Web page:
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Labonte climb is one notch away

Talladega Superspeedway may be the longest track on the Winston Cup circuit, but the distance between Bobby Labonte and Victory Lane seems to be shrinking.

Steadily.

He finished third here last spring, second in the fall and is well on his way to the logical next step after winning the pole position for Sunday's DieHard 500.

Labonte's No. 18 Pontiac Grand Prix turned a fast lap of 195.728 mph over Talladega's 2.66-mile high-banked oval, bumping Dale Earnhardt to the outside pole by 0.134 seconds.

"It's the guys who work on the car, especially at this track, who get it going for qualifying," said Labonte, the first repeat pole winner of the 1998 season. "Our guys did a great job."

Labonte also won the pole at the season-opening Daytona 500, where he again finished second. Daytona and Talladega are the only tracks on the Winston Cup circuit where carburetor restrictor plates are used to keep speeds slower than 200 mph.

"I think these races are really difficult to win," Labonte said. "Daytona is awfully difficult. Talladega is awfully difficult. Hopefully, we can run all day, run competitive and run up front. We'd like to come out of here with a good finish and possibly a win, if we can."

Of course, winning the pole at Talladega doesn't generally translate into success on Sunday.

Only 11 of 57 events at NASCAR's fastest track have been won from the pole, with Bill Elliott the last to do it in the spring race of 1985.

"It's a good place to start anywhere you go," said Labonte, whose 12th career pole was his first at Talladega. "Here is no different than anywhere else; anything can happen. But there might be less chance of anything happening to you when you're up front."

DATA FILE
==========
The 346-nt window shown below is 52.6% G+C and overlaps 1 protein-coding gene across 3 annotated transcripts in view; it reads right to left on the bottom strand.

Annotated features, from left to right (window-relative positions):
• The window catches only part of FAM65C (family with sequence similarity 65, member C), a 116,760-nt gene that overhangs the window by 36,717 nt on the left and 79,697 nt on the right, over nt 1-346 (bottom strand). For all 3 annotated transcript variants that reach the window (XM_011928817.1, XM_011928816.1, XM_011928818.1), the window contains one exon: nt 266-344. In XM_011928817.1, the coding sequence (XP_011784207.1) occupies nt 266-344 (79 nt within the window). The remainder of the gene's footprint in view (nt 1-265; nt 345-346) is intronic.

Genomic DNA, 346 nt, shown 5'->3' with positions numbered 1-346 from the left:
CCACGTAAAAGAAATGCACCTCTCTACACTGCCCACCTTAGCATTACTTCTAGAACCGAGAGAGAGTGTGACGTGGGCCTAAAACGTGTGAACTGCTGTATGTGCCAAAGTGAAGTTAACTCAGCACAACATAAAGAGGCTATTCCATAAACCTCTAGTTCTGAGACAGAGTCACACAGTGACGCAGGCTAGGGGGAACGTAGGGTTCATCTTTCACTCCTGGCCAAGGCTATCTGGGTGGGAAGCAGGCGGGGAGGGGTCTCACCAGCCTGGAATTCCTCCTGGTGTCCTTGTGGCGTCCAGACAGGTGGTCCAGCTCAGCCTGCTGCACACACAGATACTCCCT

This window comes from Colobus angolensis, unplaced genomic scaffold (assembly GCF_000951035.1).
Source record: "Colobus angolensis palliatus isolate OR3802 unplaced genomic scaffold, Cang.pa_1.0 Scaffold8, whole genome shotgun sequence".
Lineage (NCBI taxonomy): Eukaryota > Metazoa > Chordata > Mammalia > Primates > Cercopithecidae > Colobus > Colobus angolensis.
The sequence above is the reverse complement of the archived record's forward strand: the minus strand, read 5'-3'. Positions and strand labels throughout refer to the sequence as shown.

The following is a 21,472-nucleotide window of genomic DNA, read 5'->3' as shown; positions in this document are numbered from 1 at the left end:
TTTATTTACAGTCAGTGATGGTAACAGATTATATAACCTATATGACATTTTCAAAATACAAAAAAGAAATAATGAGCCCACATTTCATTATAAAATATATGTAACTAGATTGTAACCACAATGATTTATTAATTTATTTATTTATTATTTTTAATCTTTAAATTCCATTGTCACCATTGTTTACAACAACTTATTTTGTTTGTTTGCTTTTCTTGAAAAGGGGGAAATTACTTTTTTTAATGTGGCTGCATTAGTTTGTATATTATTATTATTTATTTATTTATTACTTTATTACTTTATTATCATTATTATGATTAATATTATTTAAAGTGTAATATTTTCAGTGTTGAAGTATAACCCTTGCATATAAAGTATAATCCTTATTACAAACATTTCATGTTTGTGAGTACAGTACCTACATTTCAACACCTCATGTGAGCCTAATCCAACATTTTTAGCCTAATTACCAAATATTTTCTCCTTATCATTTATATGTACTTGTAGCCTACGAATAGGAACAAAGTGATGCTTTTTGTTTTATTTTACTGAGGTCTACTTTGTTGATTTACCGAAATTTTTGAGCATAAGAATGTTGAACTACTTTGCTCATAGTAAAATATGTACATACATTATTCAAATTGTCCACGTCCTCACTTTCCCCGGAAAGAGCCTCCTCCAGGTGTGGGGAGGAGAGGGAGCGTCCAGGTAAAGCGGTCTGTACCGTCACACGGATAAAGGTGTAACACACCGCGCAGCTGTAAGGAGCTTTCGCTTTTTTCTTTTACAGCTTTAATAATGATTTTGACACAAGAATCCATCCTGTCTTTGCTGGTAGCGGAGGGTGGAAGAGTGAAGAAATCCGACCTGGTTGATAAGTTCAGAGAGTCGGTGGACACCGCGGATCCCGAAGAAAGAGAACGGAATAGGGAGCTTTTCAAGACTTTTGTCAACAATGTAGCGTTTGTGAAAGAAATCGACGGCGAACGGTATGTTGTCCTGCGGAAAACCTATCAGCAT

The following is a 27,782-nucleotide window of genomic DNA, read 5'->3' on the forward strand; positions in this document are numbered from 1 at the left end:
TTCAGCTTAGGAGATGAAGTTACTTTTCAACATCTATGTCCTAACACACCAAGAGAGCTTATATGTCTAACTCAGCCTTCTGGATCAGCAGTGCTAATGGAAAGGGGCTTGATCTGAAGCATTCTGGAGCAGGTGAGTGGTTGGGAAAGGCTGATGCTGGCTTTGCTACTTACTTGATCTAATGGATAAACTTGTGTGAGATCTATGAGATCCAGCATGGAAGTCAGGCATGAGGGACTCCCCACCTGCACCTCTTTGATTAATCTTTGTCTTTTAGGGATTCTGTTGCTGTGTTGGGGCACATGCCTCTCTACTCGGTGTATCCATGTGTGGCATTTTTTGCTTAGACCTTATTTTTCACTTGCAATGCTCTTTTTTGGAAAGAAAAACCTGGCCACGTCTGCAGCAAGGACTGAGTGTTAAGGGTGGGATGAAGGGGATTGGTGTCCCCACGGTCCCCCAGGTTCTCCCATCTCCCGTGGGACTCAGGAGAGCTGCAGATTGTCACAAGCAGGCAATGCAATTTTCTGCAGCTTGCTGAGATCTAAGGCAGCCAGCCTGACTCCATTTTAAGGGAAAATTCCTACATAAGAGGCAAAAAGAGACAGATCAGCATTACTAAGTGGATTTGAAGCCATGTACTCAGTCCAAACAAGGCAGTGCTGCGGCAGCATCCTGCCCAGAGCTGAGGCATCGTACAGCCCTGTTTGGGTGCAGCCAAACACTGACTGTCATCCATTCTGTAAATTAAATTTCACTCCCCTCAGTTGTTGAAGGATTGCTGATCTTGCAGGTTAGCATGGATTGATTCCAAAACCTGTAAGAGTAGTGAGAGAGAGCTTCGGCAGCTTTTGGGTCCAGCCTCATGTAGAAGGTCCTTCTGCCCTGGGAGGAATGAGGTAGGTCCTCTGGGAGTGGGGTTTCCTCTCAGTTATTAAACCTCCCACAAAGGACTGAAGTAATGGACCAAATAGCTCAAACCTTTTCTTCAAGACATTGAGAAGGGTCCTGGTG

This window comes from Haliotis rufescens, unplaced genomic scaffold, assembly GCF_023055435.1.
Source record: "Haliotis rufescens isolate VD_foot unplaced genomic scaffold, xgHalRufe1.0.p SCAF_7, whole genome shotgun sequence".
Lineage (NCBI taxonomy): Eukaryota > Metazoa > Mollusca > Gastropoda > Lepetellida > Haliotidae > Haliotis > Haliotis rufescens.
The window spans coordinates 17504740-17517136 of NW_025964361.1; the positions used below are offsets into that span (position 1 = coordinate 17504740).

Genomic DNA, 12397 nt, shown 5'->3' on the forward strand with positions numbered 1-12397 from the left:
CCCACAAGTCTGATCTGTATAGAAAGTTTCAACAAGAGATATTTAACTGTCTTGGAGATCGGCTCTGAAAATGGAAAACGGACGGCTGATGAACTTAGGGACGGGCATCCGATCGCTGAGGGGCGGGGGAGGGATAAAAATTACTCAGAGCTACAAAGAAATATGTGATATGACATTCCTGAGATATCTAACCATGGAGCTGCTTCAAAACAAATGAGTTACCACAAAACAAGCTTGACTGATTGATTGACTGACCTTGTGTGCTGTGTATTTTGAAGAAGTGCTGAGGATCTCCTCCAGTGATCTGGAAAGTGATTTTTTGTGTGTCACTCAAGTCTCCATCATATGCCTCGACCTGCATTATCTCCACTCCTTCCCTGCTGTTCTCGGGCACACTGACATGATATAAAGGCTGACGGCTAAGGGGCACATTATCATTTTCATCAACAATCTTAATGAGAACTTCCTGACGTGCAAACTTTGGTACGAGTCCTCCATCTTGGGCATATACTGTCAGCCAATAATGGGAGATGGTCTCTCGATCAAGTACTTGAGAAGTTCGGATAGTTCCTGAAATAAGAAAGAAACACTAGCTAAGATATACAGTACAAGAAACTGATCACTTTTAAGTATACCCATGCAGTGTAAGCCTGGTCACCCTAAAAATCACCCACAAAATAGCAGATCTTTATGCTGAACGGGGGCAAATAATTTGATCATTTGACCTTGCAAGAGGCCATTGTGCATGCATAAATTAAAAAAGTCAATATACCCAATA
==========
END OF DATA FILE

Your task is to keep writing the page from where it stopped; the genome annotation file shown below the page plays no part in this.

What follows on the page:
Labonte's manufacturer could turn out to be a detriment as well, considering Oldsmobile, a General Motors make no longer active in Winston Cup racing, has more Talladega victories in the 1990s than Pontiac.

The only time a Pontiac has won at Talladega was in 1983 with Richard Petty behind the wheel.

"I didn't know that," Labonte said. "I hope with finishing second here last time and second at Daytona that we can get around that last number to get to first. That would be nice to do for Pontiac and for our race team."

Earnhardt claimed the outside pole with a fast lap of 195.194 mph, continuing his streak of impressive performances at Daytona and Talladega since restrictor plates were introduced in 1987.

Earnhardt's eight restrictor-plate victories in 41 starts lead all drivers. Thanks to Labonte, Earnhardt remains tied with Ernie Irvan and Sterling Marlin for the most poles (six) in plate races.

But Earnhardt won't gripe. The outside pole marks the first time Earnhardt has qualified among the top 25 since starting fourth for the season-opening Daytona 500, which he won.

"I didn't think we could run that fast; that was pretty fast lap," said Earnhardt, driver of the No. 3 Chevrolet. "It sure feels good to be competitive for (the pole). That was as fast as we'd run since we got here."

Were it not for Earnhardt, the front row would have been a repeat of the Daytona 500 _ a Labonte family affair. Terry Labonte's No. 5 Chevrolet will start third after a lap of 194.452 mph.

Ken Schrader in the No. 33 Chevy and Morgan Shepherd, subbing for injured Mike Skinner in the No. 31 Chevy, rounded out the top five.

Defending series champion Jeff Gordon was sixth, followed by Derrike Cope, Lake Speed, Dale Jarrett and Randy LaJoie.

Series points leader Rusty Wallace qualified 23rd, more than 4 mph slower than Labonte's pole-winning speed.

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